Trusting Process, Thinking Small

Image by Justin Hackworth.

Art? You just do it.
– Martin Ritt

In my life, that’s been easier said than done. Waaaay easier.

I’m working through The Artist’s Way with a group of friends. (I wrote about one lesson I’ve been learning over at Design Mom.) It’s my fourth time beginning the book in the last 13 years, and I’ve finally gotten past Week 7 (of 12). It’s a real personal triumph. Last fall, when my friend Mindy Gledhill spoke at Creative Collaborative, she referenced The Artist’s Way and then joked, “I don’t know anyone who’s actually finished it.”

I nodded knowingly.

Several weeks later when I was feeling the pull of the book again, I knew I needed some accountability and I emailed Mindy to see if she might want to join me. She knew a few other friends would be interested, and then a few more friends joined us, and it’s been so much fun to talk about creativity and process, blocks and discoveries under the guiding influence of Julia Cameron’s words of wisdom.

One of my favorite truths from The Artist’s Way, one of my own personal blocks to doing creative work, is the fear of the finished product. I’m so worried about the end result that I have a hard time getting started. Julia Cameron calls it an “addiction to anxiety in lieu of action.” I worry about creative work instead of doing creative work. Although I would freely, wisely advise others to take baby steps, I ignore my own advice.

This is just what I needed to hear:

“We fail to see the many small creative changes that we could make at this very moment. This kind of look-at-the-big picture thinking ignores the fact that a creative life is grounded on many, many small steps and very, very few large leaps.”

So I’m trying to dismiss that big picture, for now, and focus on work that is fun, timidly trusting process over finished product, and asking myself what the next tiny step is. Forsaking later, I’m trying to ask, what can I do now?

P.S. On my birthday last week, Justin posted the nicest thing on his blog. His birthday was last month. My tribute to him is forthcoming.


  1. meg says:

    This is exactly what THIS timid would be artist needed to read today. “Forsaking later, I’m trying to ask, what can I do now?” I mean my goodness, isn’t that just the trick to nearly everything in life?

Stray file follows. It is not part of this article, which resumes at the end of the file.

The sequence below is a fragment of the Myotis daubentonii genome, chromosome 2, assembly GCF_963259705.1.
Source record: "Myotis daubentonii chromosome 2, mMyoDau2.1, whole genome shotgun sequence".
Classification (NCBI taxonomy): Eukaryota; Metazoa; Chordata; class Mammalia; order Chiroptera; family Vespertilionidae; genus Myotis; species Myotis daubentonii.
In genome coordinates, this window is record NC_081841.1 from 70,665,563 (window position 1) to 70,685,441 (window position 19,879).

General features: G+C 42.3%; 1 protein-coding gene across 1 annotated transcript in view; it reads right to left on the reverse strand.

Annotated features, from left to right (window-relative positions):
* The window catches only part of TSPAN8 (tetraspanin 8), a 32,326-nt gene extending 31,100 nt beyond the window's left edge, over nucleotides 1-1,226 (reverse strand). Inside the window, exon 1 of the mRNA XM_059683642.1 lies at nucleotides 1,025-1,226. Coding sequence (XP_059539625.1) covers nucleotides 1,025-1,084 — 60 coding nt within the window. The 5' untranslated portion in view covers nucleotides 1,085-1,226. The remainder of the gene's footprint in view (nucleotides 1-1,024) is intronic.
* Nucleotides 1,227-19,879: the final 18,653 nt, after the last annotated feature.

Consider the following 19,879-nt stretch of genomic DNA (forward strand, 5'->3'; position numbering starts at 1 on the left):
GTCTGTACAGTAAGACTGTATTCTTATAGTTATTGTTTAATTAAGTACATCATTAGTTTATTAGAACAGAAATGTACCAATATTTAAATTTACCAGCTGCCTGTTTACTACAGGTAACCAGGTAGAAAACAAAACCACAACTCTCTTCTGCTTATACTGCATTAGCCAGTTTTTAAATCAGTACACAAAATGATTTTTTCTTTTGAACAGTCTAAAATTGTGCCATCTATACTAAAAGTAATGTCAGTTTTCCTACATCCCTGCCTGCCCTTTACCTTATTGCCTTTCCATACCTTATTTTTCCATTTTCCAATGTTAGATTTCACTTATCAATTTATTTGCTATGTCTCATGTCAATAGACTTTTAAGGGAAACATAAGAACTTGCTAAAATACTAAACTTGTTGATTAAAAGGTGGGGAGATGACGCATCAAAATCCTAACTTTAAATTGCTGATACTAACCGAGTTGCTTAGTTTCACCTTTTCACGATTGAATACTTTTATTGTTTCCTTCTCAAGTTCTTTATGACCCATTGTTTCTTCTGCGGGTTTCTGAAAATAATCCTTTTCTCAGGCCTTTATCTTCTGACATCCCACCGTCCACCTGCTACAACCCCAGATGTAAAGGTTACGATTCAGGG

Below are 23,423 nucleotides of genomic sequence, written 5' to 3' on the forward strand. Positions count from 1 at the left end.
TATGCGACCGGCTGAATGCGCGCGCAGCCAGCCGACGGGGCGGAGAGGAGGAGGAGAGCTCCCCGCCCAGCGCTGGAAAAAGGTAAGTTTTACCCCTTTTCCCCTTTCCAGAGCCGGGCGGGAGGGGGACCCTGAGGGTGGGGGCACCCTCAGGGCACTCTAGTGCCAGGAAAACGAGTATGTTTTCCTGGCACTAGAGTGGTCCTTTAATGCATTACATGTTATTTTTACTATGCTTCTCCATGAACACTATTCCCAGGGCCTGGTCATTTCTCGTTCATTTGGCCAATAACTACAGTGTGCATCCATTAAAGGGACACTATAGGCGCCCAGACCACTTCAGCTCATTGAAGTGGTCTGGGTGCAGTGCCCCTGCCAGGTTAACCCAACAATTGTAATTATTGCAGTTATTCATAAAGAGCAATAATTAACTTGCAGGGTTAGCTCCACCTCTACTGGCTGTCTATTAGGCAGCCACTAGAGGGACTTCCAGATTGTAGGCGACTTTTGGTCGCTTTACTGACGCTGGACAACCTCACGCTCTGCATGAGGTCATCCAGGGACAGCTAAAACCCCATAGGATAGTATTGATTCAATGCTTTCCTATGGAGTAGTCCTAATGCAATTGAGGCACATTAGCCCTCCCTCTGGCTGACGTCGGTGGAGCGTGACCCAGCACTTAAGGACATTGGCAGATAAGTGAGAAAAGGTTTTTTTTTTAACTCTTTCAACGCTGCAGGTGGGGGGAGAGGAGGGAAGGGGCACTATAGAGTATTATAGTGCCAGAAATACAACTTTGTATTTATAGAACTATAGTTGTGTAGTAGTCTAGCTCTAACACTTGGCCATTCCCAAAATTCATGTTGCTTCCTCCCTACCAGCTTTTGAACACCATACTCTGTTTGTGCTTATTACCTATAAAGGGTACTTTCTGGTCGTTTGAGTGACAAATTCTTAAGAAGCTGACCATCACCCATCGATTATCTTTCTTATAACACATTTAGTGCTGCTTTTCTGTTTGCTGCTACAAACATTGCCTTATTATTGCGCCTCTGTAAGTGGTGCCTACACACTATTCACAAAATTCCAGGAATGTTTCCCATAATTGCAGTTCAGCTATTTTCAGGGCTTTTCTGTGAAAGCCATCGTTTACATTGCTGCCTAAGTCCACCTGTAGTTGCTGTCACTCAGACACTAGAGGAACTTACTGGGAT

So glad to know you.

    • amyhackworth says:

      Oh, Meg, you’re so good at taking action! You’re my shining example. And yes, it may be the trick to nearly everything in life. I’m so glad to know you, too!

  2. Shannon says:

    I needed to read more after your post today on Design Mom! (You wrote in general terms so everyone could relate, but I wondered if you were really talking about perfectionism in writing.)

    I like this quote from Michelangelo: “If people knew how hard I work, they wouldn’t find my achievements so remarkable.” Not to make things worse by comparing us to Michelangelo (!), but I like his reminder that behind all those brilliant end results was someone who showed up every day and did the work.

    • amyhackworth says:

      Shannon, thanks so much for visiting! So nice of you to say you needed to read more after today’s post. Yes, I’m talking about writing, and unfortunately lots of other things in life, too.

      I love that quote from Michelangelo! It’s great…and maybe just a little daunting.

      Thanks again!

  3. Me too! I picked up The Artist’s Way for a second kick at the can two weeks ago… but then Spring Break and holidays happened and I’ve already taken a hiatus! :0 I really, really liked your post over a Design Mom Amy… so many great links and timely inspiration. Thank you.

    • amyhackworth says:

      Thanks, Rosa! Try gathering a friend or two to work through the Artist’s Way with you. That was the key to success for me, after a few unsuccessful solo attempts.

Speak Your Mind